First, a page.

With the White House budget poised to be released, we're likely to see a reprise of a familiar Washington fight: the president and his team will focus on short-term economic gains, delaying deficit-reduction efforts, while Republican policymakers will demand the opposite.
As this new round of the debate gets underway in earnest, reader F.B. flagged an interesting exchange from a White House press briefing last week, with reporters pressing Jay Carney on the GOP's deficit concerns.
Q: And your opinion on the CBO report yesterday that unemployment would likely be above 9 percent by the election, and also that the deficit again will be over $1 trillion this year, making President Obama the only President to have three years of trillion-plus deficits. How does the President defend that?CARNEY: Well, made possible in part by the trillion-dollar deficit he inherited from his predecessor, but the --Q: But he's been in office three years.CARNEY: Oh, no question, and he came into office with the worst recession since the Great Depression, a catastrophic decline in economic growth and employment, and took measures to reverse that catastrophic situation, and measures that have been successful. I think -- I don't have the graph now, but I saw an interesting graph lately about what policies contributed to the deficit that we have now.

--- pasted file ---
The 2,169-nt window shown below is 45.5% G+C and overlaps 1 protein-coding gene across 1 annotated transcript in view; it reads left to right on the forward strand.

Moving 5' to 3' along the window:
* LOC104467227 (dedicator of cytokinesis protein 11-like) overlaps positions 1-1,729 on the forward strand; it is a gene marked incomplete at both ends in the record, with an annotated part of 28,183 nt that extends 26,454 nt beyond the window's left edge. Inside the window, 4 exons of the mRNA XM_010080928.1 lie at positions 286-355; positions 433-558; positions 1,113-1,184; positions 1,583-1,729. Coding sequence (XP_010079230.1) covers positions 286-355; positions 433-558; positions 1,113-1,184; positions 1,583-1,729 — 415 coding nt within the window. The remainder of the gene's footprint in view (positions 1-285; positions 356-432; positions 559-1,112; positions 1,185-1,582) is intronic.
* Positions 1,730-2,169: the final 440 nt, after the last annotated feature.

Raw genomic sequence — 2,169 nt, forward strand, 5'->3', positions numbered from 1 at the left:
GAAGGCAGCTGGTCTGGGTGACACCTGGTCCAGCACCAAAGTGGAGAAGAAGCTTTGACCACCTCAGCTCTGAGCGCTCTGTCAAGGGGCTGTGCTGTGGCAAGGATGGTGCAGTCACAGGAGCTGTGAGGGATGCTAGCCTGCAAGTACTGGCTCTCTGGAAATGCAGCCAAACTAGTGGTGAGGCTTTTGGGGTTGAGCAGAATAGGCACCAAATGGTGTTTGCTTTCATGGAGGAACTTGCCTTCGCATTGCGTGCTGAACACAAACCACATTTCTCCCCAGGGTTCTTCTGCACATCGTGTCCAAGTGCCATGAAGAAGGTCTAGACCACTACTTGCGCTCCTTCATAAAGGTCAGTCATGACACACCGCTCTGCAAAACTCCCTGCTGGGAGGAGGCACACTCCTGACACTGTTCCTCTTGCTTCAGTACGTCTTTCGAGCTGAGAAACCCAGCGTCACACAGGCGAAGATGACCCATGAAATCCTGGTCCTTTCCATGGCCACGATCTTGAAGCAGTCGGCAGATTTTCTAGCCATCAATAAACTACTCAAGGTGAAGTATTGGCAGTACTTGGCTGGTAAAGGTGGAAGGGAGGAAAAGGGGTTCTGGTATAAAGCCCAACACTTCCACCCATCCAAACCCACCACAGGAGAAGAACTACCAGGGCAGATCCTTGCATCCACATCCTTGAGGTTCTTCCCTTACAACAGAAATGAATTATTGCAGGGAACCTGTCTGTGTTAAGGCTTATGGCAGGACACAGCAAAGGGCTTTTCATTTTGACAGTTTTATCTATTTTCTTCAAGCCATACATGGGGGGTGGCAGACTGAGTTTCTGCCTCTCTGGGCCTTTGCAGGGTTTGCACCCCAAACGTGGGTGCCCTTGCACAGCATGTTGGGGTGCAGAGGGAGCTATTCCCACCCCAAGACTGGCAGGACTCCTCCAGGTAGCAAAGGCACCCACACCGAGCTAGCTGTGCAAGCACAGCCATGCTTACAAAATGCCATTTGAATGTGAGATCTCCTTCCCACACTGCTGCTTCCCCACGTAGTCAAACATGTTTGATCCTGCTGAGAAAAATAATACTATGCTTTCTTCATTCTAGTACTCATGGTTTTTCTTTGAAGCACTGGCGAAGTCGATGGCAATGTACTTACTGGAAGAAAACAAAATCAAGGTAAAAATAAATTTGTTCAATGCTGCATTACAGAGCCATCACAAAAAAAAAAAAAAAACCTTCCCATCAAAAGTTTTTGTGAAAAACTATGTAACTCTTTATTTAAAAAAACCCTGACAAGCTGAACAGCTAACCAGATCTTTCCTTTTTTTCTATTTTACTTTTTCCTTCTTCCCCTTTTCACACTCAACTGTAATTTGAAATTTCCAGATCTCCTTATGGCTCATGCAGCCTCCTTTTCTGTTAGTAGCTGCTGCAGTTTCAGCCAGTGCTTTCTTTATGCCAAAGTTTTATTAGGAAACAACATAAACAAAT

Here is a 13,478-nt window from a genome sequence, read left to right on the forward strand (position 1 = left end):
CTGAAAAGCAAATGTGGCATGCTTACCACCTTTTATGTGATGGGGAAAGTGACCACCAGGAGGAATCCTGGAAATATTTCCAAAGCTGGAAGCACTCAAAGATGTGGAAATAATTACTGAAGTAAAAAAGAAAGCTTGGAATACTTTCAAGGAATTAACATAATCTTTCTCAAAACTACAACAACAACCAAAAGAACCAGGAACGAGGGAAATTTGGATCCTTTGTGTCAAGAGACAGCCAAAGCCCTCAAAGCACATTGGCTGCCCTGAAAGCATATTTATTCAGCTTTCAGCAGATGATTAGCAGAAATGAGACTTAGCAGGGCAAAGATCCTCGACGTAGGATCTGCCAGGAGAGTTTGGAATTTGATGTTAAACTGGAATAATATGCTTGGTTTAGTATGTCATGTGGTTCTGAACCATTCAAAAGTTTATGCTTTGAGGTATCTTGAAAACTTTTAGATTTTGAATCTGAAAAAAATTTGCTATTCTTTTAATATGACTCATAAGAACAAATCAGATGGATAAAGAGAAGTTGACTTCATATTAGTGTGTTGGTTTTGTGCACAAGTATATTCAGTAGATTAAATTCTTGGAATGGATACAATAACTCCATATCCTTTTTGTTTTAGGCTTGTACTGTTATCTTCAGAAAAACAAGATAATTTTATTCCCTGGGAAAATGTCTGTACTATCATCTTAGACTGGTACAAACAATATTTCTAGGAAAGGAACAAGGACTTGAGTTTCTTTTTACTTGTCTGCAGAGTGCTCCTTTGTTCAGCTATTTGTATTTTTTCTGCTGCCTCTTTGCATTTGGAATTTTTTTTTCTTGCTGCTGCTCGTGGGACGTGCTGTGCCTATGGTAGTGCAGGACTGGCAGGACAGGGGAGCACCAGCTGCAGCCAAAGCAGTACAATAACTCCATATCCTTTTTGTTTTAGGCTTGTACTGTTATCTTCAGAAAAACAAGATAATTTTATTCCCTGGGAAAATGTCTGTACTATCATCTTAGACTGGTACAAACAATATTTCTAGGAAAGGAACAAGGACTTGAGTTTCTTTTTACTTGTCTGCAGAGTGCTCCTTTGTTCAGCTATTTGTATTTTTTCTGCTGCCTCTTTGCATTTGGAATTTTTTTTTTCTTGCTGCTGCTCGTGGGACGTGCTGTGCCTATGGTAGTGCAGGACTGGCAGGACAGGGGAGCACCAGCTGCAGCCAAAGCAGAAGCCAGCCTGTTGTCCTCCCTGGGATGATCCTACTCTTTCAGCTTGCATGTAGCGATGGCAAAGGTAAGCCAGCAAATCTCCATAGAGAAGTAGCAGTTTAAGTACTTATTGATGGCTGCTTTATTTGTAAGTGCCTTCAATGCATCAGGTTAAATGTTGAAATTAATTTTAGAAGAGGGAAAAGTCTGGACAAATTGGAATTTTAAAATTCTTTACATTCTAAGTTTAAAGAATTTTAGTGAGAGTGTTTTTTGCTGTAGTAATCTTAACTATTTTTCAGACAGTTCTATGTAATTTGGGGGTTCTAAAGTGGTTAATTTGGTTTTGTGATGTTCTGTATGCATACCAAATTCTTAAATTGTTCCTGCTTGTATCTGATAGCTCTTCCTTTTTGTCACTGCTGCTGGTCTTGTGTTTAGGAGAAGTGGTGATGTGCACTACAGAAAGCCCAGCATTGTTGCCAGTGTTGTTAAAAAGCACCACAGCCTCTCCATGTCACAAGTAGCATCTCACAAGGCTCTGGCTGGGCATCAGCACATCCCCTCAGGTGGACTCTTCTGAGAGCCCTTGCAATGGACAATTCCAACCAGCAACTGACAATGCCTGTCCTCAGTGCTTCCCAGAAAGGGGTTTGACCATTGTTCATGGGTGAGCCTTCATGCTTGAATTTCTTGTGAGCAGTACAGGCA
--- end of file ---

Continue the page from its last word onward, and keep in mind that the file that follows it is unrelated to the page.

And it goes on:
Mr. Carney, you're in luck. I know of just such a graph.
Last summer, the Center on Budget and Policy Priorities put together this image, showing the drivers of the national debt over the course of two decades, based largely on CBO estimates.
In case it's not obvious, that orange section shows the extent to which Bush tax cuts are responsible for the deficit and the debt.
It's likely GOP officials will be unimpressed with the White House budget plan, in large part because it kicks the problem of budget shortfalls down the road a bit. But until these same Republicans are prepared to deal with the policies driving the debt, it will be hard to take their cries seriously.
A GOP House member said last year it's "insane" to hold Bush-era policies responsible for current and future debts. But that's the opposite of the truth -- policies adopted during the Bush era carry lasting consequences and left a mess that will take a very long time to clean up.
Republicans may find these details inconvenient, but that doesn't make them false.